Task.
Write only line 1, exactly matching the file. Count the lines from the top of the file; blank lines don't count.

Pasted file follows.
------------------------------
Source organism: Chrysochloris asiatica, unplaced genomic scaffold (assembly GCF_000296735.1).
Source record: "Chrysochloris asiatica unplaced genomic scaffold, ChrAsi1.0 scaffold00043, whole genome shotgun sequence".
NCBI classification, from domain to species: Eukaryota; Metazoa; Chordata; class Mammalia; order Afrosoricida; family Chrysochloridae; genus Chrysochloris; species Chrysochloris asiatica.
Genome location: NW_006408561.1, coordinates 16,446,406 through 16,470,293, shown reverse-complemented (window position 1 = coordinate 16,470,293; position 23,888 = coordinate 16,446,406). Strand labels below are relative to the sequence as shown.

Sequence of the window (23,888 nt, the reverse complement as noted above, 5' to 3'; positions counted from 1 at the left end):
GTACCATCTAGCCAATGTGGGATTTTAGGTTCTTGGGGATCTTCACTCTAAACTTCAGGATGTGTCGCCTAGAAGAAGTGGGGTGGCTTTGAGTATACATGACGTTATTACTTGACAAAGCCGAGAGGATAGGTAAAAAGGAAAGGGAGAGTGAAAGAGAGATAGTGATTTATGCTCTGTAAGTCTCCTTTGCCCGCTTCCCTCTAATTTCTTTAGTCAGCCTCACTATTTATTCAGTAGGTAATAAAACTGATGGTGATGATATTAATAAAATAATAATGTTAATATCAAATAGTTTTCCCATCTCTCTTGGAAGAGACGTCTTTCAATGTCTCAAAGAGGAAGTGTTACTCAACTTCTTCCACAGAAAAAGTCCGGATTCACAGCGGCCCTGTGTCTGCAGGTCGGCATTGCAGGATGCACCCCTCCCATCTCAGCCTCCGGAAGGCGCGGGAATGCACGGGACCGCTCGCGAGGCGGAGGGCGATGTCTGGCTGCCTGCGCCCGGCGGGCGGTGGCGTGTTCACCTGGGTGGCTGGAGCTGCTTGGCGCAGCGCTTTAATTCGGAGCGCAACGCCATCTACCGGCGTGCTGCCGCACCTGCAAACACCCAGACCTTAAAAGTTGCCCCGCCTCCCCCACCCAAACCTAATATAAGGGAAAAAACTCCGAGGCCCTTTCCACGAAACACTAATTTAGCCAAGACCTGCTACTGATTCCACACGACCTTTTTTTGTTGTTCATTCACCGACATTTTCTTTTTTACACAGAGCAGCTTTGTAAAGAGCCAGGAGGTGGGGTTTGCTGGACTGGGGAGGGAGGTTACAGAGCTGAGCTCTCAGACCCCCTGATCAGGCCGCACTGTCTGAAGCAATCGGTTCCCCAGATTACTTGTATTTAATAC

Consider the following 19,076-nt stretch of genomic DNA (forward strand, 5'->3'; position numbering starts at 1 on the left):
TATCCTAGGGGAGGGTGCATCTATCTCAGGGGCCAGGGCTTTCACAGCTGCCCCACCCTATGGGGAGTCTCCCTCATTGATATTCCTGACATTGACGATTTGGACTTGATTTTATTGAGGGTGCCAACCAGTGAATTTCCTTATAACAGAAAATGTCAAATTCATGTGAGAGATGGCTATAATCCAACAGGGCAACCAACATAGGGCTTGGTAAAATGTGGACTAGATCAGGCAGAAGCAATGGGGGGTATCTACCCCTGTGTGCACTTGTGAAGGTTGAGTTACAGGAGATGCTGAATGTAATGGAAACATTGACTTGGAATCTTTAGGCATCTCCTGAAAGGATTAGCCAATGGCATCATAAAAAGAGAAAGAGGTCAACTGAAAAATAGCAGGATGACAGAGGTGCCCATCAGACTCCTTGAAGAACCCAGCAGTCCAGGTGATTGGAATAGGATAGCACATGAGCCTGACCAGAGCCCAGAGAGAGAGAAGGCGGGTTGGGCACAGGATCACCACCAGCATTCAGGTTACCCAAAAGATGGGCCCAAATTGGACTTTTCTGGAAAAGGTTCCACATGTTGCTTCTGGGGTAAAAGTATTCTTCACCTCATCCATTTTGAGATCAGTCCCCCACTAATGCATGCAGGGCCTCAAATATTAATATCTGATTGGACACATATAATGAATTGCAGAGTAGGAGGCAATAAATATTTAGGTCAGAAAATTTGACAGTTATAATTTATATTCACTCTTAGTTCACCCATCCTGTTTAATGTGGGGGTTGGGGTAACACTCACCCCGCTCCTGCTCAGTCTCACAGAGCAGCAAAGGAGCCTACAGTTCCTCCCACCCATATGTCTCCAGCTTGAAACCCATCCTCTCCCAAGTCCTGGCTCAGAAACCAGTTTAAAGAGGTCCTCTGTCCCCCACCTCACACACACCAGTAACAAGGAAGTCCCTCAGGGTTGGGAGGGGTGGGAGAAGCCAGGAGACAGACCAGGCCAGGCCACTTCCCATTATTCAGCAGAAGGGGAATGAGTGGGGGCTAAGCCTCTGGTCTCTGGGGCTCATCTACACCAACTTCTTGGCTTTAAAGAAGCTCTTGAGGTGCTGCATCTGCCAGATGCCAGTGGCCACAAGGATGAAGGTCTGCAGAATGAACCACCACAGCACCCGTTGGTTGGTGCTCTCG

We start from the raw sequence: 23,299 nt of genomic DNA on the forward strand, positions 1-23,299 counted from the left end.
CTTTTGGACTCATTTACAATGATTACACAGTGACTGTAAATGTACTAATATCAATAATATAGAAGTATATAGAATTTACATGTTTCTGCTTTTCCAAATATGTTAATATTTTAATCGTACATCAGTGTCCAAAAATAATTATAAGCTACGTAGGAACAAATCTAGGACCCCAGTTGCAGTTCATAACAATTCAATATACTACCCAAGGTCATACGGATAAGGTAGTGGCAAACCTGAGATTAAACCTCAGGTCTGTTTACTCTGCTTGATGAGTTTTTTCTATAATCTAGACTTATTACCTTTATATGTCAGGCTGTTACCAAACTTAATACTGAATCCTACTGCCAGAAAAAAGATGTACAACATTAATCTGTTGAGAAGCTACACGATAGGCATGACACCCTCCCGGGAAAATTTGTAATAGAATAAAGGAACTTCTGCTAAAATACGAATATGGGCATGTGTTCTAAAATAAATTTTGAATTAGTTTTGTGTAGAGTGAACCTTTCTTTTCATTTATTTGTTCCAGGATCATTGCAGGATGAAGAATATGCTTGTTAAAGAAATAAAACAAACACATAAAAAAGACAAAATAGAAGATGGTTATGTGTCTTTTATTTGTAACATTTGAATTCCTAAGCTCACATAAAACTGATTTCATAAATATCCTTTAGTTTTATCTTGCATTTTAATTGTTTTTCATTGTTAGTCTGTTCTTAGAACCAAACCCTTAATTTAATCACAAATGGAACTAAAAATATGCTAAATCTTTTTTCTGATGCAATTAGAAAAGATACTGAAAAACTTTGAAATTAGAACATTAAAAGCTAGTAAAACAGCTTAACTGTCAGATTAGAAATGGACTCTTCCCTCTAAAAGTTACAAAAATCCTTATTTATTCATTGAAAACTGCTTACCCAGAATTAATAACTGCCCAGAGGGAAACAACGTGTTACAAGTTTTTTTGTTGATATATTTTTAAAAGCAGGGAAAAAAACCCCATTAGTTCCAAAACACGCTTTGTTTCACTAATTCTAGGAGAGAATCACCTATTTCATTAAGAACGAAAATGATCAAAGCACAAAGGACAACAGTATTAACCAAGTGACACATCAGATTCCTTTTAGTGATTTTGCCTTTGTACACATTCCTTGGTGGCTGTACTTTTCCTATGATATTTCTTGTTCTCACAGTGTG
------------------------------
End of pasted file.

Source organism: Chrysochloris asiatica, unplaced genomic scaffold (assembly GCF_000296735.1).